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Ohio Law Governing Drugs and Prescriptive Therapy

This nursing continuing professional development activity was approved by the Ohio Nurses Association, an accredited approver by the American Nurses Credentialing Center's Commission on Accreditation. (OBN-001-91) ONA #: 2020-0000000558

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Authors:    Raymond Lengel (MSN, FNP-BC, RN) , Julia Tortorice (RN, MBA, MSN, NEA-BC, CPHQ)


Note: Many regulations refer to an exclusionary formulary. The exclusionary formulary no longer exists as a list. It has been replaced with (OBN, 2019):

  1. Do not exceed the prescriptive authority of the collaborating providers.
  2. Do not prescribe or furnish and drug or device in violation of Federal or Ohio law or rules adopted by the board.

Using prescribed drugs, not as directed describes potentially aberrant drug-taking behaviors. In a study of 202 patients, only 44.1% were screened for potential aberrant drug-taking behaviors. It was concluded that screening for abuse or misuse of opioids does not frequently occur in large family drug training programs. More training and set policies for risk evaluation and monitoring of opioid abuse are needed (Colburn et al., 2012).

Healthcare providers tend to under-assess patients at risk for opioid-related aberrant behaviors. One study showed that providers assessed the risk of misuse, abuse or diversion at less than 2% when in reality, 10.4% of patients had prior illicit drug use, 23.4% had abnormal urine drug tests, and almost 11% reported crushing or chewing opioids in the past and 60% of patients self-reported abuse, misuse or diversion (Setnik et al., 2017).

Prescribers' lack of training and inexperience can have a profound impact on the misuse of drugs. One study showed that resident physicians (when compared to attending physicians) more often prescribed opioids for more than three months, were more likely to have their patients report that their prescriptions were lost/stolen, and were more likely to have patients who exhibited substance misuse and were more likely to have their patients get opioids prescribed by a different prescriber in addition to them (Colburn et al., 2012).

Prescribers receive little training in prescribing scheduled substances, screening for substance abuse, and referring patients who need treatment. Proper continuing education is one way to address this problem (Brown et al., 2012).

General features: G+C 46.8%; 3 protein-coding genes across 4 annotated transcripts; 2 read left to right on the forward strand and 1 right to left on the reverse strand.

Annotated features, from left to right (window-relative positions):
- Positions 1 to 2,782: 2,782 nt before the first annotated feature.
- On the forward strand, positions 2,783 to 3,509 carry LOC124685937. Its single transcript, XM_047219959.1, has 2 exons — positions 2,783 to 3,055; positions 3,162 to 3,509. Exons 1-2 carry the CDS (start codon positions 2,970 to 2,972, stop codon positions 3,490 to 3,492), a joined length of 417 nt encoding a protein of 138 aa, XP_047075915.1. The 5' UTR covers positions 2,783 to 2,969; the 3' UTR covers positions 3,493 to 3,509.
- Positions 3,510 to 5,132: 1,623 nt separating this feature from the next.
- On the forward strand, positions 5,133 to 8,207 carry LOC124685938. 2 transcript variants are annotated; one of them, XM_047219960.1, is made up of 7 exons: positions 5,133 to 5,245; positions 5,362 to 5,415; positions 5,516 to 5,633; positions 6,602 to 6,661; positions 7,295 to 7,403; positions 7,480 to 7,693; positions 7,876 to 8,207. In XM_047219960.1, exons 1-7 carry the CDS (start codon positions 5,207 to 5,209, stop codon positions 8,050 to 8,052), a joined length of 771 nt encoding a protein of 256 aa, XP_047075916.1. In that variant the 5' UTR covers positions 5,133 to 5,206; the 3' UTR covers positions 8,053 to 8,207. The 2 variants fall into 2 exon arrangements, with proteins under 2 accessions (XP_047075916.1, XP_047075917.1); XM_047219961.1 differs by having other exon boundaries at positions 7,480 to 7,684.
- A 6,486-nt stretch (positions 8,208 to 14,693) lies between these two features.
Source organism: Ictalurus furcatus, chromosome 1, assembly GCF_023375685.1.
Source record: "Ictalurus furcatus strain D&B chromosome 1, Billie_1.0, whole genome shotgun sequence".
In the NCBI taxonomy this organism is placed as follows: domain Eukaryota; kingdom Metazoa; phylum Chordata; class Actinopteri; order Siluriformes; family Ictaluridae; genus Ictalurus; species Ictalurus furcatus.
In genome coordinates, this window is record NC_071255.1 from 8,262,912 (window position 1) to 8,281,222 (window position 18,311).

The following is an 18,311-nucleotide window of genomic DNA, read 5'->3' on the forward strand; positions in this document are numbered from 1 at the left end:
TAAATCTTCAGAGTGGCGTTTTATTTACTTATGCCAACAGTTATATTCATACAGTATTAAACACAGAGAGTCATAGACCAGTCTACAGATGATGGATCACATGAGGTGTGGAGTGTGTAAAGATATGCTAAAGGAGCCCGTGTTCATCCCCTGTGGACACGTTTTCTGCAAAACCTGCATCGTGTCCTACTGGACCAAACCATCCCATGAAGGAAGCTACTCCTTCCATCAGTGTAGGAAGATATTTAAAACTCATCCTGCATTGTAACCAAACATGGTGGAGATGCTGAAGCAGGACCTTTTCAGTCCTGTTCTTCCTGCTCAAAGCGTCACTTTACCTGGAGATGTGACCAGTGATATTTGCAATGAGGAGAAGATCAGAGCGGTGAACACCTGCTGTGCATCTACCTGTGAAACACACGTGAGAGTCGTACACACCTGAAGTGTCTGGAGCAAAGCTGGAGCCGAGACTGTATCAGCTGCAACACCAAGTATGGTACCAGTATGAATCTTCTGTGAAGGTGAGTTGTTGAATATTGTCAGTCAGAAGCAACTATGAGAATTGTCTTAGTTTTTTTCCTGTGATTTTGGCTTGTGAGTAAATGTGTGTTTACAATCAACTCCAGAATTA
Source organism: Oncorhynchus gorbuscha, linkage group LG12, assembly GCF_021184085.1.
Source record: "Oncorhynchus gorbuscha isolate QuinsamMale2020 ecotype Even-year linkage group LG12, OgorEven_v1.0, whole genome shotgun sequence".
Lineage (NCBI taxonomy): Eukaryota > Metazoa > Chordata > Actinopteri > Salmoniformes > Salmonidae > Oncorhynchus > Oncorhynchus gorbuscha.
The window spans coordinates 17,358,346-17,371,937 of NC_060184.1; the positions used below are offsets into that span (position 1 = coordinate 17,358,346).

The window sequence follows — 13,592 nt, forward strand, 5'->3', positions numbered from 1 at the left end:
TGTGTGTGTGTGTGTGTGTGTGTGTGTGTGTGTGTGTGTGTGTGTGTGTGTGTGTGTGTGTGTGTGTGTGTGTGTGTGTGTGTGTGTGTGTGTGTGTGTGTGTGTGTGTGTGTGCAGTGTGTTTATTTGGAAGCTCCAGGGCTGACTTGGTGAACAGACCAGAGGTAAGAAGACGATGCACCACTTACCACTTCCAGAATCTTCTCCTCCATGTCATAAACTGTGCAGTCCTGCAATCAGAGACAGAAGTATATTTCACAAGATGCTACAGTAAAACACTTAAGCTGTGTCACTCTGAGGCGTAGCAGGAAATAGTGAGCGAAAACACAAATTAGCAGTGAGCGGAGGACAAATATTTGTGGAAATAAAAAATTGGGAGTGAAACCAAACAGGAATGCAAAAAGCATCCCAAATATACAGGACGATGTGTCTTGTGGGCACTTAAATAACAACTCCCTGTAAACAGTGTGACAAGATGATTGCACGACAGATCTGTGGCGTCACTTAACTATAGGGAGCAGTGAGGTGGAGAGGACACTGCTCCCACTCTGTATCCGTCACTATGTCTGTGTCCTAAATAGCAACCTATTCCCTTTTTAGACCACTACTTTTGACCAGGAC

Key Definitions

Drug abuse occurs when drugs are not used medically or socially appropriately. Controlled substances may lead to dependence, either physical or psychological. Physical dependence transpires when withdrawal symptoms such as anxiety, tachycardia, hypertension, diaphoresis, a volatile mood, or dysphoria after the rapid discontinuation of the substance. Psychological dependence is the perceived need for a substance. It makes the individual feel as though they cannot function if they do not have the substance. Psychological dependence often kicks in after physical dependence wears off. Psychological dependence typically lasts much longer than physical dependence and often contributes substantially to relapse. Physical dependence is not addiction.

Addiction is psychological dependence and extreme behavior patterns associated with drug usage. At this point, there is typically a loss of control regarding drug use. The drug is continued despite severe medical and social consequences. Tolerance, defined as the need to increase the doses of the drug in order to produce an equivalent effect, is typically seen by the time addiction is present. Physical dependence can occur without addiction. Individuals who take chronic pain drugs may be dependent on the drug but not addicted.

Addiction is a primary concern in those taking opioids. When prescribing opioids, it is essential to determine who is likely to participate in aberrant drug-related behaviors. At higher risk for aberrant drug-related behaviors are individuals with significant depression, psychotropic drug use, younger age, or those with a family or personal history of drug or alcohol misuse. Those at high risk for addiction would be better managed with a specialist (Sehgal et al., 2012).

Opioid use disorder is a use pattern of opioids that results in problems or distress. It may include tolerance, impaired social functioning, loss of control of opioid use, dangerous opioid use, and withdrawal. To meet diagnostic criteria, patients with an opioid use disorder must have at least 2 of the 11 symptoms over 12 months (CDC, 2016). These symptoms include:

  • Taking opioids in larger amounts or over a longer time than intended
  • A strong desire for opioids, using in physically dangerous circumstances
  • Stopping or reducing activities due to opioids use
  • Withdrawal
  • Unsuccessful attempts to control the use
  • Problems fulfilling obligations
  • Spending a significant amount of time obtaining drugs or recovering from the drugs
  • Tolerance
  • Continued use despite social/personal problems
  • Continued use despite psychological or physical problems

Aberrant drug-related behaviors may include abuse, misuse, diversion, or addiction. Examples of aberrant drug-related behaviors include:

  • Requests for early refills
  • Not taking drugs as prescribed
  • Failure to keep appointments
  • Healthcare visits in distress
  • Frequent reports of a lost drug
  • Using multiple prescribers
  • Positive urine drug test for illicit substances
  • Altering prescriptions
  • Resistance to referrals
  • Resistance to providing prior medical records
  • Resistance to change in therapy
  • Increasing the dose without telling the prescriber